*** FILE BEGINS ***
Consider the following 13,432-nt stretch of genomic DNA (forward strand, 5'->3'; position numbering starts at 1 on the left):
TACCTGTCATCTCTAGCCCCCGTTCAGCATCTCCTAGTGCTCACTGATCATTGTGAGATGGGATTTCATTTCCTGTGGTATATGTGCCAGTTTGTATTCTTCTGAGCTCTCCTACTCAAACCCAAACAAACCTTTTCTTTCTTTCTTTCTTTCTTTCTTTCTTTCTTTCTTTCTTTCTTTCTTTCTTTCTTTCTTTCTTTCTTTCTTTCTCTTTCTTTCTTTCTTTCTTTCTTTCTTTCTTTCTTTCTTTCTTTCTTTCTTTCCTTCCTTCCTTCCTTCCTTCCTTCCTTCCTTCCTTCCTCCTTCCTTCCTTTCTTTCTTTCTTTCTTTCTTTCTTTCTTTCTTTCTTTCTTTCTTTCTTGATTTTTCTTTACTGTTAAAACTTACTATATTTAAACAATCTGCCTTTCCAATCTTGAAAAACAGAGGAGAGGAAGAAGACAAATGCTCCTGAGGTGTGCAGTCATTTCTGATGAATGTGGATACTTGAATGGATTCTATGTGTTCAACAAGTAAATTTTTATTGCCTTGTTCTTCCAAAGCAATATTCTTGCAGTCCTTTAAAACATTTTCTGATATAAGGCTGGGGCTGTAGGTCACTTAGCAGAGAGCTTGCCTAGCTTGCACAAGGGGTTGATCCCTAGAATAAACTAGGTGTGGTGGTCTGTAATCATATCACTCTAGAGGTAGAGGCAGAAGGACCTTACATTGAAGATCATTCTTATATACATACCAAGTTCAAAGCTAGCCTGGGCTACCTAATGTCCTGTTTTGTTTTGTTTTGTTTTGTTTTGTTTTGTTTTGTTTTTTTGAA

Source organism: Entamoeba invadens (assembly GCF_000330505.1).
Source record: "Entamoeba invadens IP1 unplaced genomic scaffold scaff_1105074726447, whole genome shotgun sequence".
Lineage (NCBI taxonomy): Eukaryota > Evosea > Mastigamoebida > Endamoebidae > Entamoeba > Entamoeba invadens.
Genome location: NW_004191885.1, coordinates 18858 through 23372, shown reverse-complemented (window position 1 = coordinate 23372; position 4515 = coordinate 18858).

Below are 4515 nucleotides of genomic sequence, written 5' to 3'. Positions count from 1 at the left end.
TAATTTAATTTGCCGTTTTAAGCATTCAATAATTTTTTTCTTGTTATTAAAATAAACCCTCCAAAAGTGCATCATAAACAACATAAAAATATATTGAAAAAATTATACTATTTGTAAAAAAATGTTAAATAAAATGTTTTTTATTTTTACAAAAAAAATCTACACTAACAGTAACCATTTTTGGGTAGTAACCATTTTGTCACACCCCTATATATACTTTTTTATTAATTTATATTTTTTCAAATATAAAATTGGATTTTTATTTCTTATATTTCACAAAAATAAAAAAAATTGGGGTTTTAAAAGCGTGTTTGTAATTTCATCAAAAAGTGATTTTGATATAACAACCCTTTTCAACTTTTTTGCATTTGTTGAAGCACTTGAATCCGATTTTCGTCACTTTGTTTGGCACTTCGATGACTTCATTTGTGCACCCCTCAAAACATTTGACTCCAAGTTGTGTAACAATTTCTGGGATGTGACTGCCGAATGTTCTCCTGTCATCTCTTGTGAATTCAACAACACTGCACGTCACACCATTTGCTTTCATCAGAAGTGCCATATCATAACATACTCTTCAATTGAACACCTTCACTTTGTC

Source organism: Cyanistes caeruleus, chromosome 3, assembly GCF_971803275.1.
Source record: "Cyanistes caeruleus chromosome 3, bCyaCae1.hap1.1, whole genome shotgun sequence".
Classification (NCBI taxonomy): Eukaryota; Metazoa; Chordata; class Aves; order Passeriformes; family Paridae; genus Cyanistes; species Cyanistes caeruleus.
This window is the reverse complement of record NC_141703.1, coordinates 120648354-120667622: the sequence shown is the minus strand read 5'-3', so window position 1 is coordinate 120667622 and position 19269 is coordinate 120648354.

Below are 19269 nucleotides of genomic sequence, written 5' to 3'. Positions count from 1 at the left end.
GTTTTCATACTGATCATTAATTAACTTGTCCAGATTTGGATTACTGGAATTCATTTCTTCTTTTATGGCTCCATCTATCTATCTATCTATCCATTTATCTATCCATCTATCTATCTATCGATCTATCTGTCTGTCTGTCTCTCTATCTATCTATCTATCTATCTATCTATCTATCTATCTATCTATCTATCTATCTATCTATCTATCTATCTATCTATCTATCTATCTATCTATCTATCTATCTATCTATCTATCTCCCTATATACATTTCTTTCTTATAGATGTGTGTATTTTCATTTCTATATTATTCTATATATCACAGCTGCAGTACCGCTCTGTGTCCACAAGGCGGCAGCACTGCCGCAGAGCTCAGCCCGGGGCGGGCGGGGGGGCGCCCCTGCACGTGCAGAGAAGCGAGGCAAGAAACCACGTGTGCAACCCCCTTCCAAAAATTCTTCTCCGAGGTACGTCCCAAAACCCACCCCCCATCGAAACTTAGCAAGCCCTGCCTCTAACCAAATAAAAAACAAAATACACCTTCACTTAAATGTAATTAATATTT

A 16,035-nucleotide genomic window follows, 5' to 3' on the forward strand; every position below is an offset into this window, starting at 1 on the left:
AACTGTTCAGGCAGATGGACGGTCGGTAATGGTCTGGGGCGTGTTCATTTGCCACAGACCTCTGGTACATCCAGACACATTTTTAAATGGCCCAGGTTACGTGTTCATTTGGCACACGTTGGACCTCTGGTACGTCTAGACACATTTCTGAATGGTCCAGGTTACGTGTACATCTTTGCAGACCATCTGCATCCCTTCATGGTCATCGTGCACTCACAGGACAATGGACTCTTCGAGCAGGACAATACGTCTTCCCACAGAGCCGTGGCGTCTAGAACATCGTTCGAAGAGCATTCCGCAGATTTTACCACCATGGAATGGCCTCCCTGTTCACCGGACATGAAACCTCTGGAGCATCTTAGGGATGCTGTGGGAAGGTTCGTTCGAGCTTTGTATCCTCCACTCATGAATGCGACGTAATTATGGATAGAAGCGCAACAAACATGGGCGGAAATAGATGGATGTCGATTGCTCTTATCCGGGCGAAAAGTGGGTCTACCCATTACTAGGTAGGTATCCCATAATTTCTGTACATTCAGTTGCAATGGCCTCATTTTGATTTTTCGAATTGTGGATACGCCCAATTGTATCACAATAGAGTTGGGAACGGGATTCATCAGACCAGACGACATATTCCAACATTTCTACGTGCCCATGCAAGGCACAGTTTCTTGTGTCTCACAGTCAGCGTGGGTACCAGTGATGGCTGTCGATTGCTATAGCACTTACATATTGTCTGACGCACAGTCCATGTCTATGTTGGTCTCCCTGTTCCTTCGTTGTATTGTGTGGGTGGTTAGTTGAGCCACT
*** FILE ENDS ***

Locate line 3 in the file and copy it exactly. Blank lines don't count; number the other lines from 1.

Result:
Source organism: Entamoeba invadens (assembly GCF_000330505.1).